We support fair and equal discrimination laws which protect all of us, including people of faith and those who are not religious, equally alongside other groups. However, previously released drafts of the Morrison Government’s Religious Discrimination Bill failed to protect all of us, equally.

Among our concerns are a bill that would:

  • override existing discrimination protections, including for women, people with disability, LGBTIQ+ people and people with different or no religious beliefs;
  • make it harder for employers, educators, and professional and licencing bodies to foster inclusive cultures and protect their employees, students, customers and clients from offensive and derogatory comments based on religion;
  • allow health professionals to put their religious beliefs ahead of their patient’s health.

Previous drafts of the Religious Discrimination Bill included provisions which allowed each of the above to occur. A Religious Discrimination Bill which contains any of the above offending provisions would not attract our support.

We urge the Government to ensure that any Religious Discrimination Bill it introduces does not remove existing discrimination protections or undermine Australians’ access to non-judgemental healthcare. It must ensure all our workers, students, customers and clients are equally protected from discrimination, no matter who they are, whom they love or what they believe. It must not privilege the rights and beliefs of one group over another. It must be alive to the real harm caused by divisive and discriminatory rhetoric that undermines the inclusive organisations and society that we have attempted to build together. It must not take us backwards.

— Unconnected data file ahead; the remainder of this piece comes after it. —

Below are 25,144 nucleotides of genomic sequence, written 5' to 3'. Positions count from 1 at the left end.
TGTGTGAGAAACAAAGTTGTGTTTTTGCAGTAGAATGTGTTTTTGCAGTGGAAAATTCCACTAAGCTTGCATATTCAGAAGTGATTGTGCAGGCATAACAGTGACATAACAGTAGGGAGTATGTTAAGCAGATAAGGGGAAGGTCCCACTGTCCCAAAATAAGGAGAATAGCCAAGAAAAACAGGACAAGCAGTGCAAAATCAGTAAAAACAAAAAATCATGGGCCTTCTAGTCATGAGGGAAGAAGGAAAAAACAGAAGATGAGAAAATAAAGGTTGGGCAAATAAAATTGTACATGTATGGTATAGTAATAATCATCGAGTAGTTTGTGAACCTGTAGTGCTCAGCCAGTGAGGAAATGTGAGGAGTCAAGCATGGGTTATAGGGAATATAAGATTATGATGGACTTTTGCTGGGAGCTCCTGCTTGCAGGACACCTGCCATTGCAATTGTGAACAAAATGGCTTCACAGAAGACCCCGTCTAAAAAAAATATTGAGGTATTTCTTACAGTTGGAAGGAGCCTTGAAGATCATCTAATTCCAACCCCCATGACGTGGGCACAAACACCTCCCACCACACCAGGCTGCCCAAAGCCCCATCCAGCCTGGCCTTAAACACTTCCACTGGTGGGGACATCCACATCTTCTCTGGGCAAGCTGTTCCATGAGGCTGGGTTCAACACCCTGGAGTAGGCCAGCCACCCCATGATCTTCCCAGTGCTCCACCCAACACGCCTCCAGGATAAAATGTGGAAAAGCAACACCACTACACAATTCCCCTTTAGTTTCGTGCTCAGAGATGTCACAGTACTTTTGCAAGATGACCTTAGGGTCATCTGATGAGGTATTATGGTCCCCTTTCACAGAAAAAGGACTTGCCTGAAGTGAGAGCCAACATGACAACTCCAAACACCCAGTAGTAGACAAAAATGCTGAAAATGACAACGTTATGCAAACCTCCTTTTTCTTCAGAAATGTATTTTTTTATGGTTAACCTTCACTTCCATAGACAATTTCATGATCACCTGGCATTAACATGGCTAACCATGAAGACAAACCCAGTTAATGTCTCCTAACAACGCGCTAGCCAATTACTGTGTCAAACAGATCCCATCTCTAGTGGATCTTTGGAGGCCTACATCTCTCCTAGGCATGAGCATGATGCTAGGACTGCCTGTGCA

Unless the Religious Discrimination Bill protects all of us, equally, we cannot support it.

We urge you to ensure that any Religious Discrimination Bill is put to a public inquiry so that Parliament can hear from those directly impacted by these laws.


Analysis by Luke Beck:

The following analysis by Professor Luke Beck, Associate Professor of Constitutional Law, Monash University in the Conversation of 23 November 2021 will bring our readers up to date:


Third time lucky? What has changed in the latest draft of the religious discrimination bill?

November 23, 2021 5.32pm AEDT

Disclosure statement

Luke Beck is a member of the Australian Labor Party and is on the board of the Rationalist Society of Australia Inc. This article reflects only his personal views.


The Morrison government has finally provided details of the third draft of its religious discrimination bill. This prompted heated discussion in a meeting of Coalition MPs on Tuesday, but Prime Minister Scott Morrison still wants to see the bill introduced in this final sitting fortnight of 2021.

What is the bill trying to do? What has changed since the last time we saw it? And will it be enough to satisfy the critics?

Why do we have this bill?

When same-sex marriage was legalised in late 2017, conservative religious groups were promised a “religious freedom” review as a consolation prize. That review, led by former Liberal MP Phillip Ruddock, found Australia does not have a religious freedom problem, but did recommend new legislative protections against religious discrimination. In response, in December 2018, the Morrison government promised a Religious Discrimination Act.

Former Attorney-General Christian Porter released a draft religious discrimination bill in late 2019 and a second draft in early 2020.

Both were were roundly criticised. Human rights groups complained the bill weakened other human rights protections and created a licence to discriminate. Conservative groups complained it did not give adequate protections to people of faith.